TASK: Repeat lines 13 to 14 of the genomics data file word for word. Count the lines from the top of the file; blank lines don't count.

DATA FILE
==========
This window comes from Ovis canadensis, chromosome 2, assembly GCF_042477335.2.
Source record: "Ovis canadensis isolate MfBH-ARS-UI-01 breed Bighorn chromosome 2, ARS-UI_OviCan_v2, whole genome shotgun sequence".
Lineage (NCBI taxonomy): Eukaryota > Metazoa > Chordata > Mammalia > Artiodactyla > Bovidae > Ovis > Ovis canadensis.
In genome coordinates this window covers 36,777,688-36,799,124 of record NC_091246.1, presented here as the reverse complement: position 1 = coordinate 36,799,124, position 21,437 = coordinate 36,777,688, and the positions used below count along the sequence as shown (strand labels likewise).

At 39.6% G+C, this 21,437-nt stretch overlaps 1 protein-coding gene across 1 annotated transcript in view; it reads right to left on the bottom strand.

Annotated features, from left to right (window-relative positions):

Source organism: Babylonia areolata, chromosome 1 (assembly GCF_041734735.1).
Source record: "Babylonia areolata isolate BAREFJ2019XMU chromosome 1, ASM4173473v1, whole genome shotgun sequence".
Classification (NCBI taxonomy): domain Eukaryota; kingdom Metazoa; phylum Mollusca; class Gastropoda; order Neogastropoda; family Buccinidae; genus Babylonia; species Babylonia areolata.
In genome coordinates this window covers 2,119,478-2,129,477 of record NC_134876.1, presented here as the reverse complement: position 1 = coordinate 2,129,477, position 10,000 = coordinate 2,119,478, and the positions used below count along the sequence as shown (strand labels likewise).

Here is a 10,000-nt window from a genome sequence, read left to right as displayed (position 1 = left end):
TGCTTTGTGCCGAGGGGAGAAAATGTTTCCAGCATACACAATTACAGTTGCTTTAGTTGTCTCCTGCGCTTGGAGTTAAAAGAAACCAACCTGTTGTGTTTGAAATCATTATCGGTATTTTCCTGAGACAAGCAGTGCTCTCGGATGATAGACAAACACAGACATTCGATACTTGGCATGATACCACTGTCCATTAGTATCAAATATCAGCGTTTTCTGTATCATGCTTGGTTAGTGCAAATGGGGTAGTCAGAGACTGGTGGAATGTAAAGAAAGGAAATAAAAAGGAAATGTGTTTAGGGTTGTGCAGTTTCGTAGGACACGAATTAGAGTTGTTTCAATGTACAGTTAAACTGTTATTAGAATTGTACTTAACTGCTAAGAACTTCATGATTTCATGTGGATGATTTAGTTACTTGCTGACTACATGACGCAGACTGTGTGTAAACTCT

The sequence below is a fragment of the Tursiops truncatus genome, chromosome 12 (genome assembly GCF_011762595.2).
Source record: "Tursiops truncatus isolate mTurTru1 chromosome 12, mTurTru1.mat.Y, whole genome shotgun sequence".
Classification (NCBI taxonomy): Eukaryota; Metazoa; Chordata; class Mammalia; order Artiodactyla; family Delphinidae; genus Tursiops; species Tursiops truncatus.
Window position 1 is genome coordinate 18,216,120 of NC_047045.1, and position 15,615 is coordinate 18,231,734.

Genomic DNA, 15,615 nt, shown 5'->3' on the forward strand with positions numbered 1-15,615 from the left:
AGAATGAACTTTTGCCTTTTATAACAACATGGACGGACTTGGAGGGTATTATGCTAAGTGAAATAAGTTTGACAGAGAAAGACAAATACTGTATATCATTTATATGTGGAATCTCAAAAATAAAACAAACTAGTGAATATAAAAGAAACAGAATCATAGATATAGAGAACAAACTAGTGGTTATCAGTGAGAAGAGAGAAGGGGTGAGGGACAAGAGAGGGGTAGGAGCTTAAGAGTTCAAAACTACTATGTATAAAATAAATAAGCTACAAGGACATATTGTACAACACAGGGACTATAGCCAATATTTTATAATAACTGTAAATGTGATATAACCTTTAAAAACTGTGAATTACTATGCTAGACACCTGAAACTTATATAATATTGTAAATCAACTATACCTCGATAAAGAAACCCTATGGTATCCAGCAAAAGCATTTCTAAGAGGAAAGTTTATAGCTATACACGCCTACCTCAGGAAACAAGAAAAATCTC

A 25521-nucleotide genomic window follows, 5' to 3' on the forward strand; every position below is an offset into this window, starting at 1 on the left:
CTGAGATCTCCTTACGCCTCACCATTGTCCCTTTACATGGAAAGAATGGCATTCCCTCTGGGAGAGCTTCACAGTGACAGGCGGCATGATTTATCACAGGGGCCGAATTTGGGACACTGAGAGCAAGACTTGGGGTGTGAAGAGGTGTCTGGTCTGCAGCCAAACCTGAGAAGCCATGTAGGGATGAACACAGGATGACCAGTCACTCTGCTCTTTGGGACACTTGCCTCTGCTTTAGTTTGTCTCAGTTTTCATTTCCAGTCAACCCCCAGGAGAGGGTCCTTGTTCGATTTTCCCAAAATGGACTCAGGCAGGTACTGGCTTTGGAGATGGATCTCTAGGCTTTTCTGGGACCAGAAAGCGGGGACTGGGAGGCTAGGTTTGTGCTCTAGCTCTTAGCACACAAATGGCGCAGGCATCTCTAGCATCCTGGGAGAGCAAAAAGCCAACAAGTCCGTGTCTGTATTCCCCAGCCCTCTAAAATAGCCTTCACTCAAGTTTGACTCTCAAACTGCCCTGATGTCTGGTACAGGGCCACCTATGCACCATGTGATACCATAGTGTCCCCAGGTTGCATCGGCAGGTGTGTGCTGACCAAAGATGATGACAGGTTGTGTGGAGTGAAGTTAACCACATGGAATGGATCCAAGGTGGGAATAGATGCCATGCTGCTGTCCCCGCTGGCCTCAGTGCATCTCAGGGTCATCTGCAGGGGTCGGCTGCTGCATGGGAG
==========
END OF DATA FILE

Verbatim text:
The sequence below is a fragment of the Tursiops truncatus genome, chromosome 12 (genome assembly GCF_011762595.2).
Source record: "Tursiops truncatus isolate mTurTru1 chromosome 12, mTurTru1.mat.Y, whole genome shotgun sequence".